NOIRS 1997 Abstracts of the National Occupational Injury Research Symposium 1997. Washington, DC: National Institute for Occupational Safety and Health, 1997 Oct; :13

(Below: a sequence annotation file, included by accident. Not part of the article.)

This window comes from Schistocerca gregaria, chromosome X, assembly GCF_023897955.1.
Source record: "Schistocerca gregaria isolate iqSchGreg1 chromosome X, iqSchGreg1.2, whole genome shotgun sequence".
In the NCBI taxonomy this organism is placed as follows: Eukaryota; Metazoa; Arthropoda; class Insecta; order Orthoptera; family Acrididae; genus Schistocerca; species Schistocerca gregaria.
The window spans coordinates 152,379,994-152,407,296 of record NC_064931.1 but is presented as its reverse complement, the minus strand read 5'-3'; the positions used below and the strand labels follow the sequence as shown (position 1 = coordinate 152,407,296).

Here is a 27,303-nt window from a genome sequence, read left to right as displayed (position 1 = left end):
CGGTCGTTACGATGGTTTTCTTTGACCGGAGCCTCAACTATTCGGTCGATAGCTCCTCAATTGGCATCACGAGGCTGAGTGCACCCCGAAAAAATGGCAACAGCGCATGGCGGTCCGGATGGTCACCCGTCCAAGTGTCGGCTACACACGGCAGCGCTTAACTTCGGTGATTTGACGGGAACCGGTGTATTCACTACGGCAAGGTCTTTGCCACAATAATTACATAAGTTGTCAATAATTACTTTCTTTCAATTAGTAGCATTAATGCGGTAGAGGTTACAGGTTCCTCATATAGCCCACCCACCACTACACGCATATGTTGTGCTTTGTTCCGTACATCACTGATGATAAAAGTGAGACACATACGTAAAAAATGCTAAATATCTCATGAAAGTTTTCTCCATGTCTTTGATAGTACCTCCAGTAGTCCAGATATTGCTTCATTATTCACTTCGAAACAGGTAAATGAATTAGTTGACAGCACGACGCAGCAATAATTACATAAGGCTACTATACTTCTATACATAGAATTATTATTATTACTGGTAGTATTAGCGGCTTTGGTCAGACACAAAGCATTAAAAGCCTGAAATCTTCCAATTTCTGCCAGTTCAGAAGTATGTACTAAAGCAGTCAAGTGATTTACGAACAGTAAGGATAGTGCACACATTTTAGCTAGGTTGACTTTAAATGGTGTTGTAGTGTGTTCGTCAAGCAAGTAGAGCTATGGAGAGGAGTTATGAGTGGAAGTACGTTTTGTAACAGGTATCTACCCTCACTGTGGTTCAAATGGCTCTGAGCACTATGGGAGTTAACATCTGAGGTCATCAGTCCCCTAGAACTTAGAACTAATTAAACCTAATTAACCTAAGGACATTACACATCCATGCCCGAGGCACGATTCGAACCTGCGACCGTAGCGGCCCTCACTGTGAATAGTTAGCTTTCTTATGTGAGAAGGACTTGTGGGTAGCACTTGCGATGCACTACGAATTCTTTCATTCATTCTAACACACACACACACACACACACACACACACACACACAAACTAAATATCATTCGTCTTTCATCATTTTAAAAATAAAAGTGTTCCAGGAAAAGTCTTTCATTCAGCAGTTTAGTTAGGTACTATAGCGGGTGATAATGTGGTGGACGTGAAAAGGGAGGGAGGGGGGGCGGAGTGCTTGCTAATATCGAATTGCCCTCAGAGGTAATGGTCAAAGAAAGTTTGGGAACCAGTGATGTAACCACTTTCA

Traditional health surveillance methods are based on a disease-and-illness model. That is, the model is used to respond to the incidence of illness and disease by categorizing and counting such incidences and describing the circumstances surrounding the occurrence. This approach is dictated by perceptions of a cause-and-effect relationship where the cause is not readily observable and a significant time lapse lies between the initial cause (source) and its effect (illness). Hence, traditional health surveillance has, by necessity, often been reactive and descriptive rather than proactive and predictive. Such a reactive surveillance model, as stated in the NORA research guideline document (p. 53), is deficient where the topic of concern is worker safety, and the effect of a triggered hazard is usually immediate with often fatal results. Surveillance activities, where used to prevent traumatic injury, must identify these workplace hazards and the conditions that trigger accidents. It is often possible to identify the causes of accidents in terms of hazards and triggering conditions and thus predict possible effects before an accident occurs. The author claims that an effective hazard surveillance model for hazard identification and accident prediction requires a proactive approach, an approach that is feasible using well-established, systematic, safety-analysis procedures. This paper describes two broad safety-analysis approaches, inductive and deductive, and then suggests how these approaches can be used to anticipate accidents so that preventive measures can be taken. Preliminary hazard analysis is described as an example of an inductive approach, while fault tree and event tree analyses are described as examples of deductive approaches. The mining industry provides examples for each approach: a fault tree analysis of a blocked ore chute in a deep metal mine and a preliminary hazard analysis of a longwall escapeway in a coal mine. The author concludes that these methods could improve hazard surveillance results and provide new insights into cause-and-effect relationships related to risk and traumatic injury in mining.